# Understanding the Gottesman-Knill Theorem

I come from a theoretical CS background, and I am trying to gain a better appreciation of the exact formal statement of the Gottesman-Knill theorem in terms that I am more familiar with. My question in this post clarified that the input need not be the "all-zero" state, but that in fact any computational basis state input works (and in fact any stabilizer state input works). My question here is concerned more with how to phrase the Gottesman-Knill theorem in terms of uniform families of Clifford circuits with computational basis state inputs. My formulation of what I think is the right statement is below, however I'm not sure if my quantification of the statement is right. In particular, is it that there exists a Turing machine such that for all inputs such and such is true, or is it that for all inputs, or perhaps for all Cliffords in the family, there exists a Turing machine such that such and such is true?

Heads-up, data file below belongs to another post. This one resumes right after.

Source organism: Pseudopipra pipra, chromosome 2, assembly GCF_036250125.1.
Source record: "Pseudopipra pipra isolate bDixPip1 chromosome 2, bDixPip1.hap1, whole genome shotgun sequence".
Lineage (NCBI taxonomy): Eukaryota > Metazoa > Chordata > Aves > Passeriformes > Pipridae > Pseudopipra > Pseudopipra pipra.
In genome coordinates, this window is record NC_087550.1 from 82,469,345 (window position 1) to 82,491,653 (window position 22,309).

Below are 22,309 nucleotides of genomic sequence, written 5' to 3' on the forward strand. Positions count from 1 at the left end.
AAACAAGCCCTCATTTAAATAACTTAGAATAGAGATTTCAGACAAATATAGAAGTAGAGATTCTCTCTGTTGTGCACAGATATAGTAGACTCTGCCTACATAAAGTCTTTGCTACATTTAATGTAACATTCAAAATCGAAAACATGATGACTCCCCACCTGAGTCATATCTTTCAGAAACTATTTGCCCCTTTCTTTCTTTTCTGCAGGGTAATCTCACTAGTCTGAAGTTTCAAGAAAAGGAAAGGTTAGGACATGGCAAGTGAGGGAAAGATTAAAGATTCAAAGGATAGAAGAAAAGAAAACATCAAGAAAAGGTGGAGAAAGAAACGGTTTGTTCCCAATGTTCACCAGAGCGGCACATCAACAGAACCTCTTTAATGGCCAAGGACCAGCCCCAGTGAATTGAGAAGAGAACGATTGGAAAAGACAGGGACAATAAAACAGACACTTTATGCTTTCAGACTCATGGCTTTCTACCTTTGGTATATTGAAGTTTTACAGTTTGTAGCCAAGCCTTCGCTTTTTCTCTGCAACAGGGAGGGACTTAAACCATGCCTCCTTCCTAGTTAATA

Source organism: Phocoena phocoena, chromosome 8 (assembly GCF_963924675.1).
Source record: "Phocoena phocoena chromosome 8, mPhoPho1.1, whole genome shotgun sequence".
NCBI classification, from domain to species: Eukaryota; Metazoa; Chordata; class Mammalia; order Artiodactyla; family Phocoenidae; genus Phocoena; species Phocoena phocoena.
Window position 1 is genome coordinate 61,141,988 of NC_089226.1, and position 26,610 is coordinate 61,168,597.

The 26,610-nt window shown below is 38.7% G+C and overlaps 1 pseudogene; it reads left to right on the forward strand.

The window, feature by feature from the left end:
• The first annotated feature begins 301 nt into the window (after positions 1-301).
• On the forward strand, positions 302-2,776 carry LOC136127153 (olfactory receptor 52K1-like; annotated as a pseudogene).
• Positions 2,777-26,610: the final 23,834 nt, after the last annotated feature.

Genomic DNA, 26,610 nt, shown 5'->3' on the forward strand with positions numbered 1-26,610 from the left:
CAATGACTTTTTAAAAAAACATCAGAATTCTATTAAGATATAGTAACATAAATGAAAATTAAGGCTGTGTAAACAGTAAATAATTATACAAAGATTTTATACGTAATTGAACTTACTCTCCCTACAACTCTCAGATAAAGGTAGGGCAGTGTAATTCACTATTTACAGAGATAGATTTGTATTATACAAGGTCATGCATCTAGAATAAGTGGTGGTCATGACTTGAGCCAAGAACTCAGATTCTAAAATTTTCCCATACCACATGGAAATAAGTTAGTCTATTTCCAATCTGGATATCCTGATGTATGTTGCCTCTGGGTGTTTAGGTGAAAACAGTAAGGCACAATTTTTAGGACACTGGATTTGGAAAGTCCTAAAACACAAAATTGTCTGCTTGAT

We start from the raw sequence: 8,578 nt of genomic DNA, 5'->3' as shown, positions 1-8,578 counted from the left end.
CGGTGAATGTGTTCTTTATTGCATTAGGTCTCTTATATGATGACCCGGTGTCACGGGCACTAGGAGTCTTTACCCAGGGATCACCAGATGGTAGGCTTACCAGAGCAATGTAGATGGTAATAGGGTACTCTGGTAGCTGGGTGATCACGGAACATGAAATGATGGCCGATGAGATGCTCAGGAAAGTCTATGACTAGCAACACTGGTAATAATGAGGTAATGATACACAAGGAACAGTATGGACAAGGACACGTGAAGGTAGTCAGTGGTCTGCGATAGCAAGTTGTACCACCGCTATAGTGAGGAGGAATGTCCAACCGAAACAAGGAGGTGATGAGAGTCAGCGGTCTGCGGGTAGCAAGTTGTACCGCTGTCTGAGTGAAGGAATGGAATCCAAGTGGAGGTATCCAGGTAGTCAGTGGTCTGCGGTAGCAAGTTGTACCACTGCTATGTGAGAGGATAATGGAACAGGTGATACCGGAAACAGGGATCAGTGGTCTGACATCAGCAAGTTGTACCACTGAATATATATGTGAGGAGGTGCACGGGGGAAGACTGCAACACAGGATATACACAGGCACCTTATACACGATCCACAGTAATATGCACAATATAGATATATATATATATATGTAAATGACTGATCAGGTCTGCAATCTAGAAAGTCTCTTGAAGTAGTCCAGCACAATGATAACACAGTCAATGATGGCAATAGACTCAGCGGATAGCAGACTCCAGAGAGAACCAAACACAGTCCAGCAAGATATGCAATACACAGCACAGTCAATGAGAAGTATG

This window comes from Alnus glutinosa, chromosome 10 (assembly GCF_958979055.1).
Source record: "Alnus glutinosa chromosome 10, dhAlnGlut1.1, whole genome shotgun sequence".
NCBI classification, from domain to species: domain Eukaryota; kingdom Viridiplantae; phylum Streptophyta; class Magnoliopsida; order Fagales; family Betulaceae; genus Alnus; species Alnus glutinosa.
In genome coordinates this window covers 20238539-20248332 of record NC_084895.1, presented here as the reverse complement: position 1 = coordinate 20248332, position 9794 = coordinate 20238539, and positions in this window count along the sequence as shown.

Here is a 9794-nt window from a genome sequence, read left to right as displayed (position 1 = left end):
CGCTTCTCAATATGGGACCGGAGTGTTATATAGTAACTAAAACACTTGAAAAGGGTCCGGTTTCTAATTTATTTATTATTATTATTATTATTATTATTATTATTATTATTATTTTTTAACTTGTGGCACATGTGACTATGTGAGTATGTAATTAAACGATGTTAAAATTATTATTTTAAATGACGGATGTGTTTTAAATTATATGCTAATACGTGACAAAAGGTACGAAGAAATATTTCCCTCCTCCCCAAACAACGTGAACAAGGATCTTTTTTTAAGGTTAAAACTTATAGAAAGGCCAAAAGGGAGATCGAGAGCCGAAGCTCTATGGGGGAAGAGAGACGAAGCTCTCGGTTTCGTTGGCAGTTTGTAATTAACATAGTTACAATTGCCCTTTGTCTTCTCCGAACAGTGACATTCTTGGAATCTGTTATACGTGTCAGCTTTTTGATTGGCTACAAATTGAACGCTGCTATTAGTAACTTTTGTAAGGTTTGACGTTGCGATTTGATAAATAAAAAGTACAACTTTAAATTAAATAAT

Claim: Let $$\Gamma_n$$ be a uniform family of polynomial size Clifford circuits. Then, there exists a classical probabilistic polynomial time Turing machine $$A$$ such that for all $$x \in \{0,1\}^*$$, the state $$\Gamma_{|x|}|x\rangle = \sum_{y \in \{0,1\}^{|x|}} \gamma_y(x) |y\rangle$$, for some amplitudes $$\gamma_y(x)$$, is exactly sampleable by $$A$$, i.e., $$\mathrm{Pr}[A(x) = y] = |\gamma_y(x)|^2$$.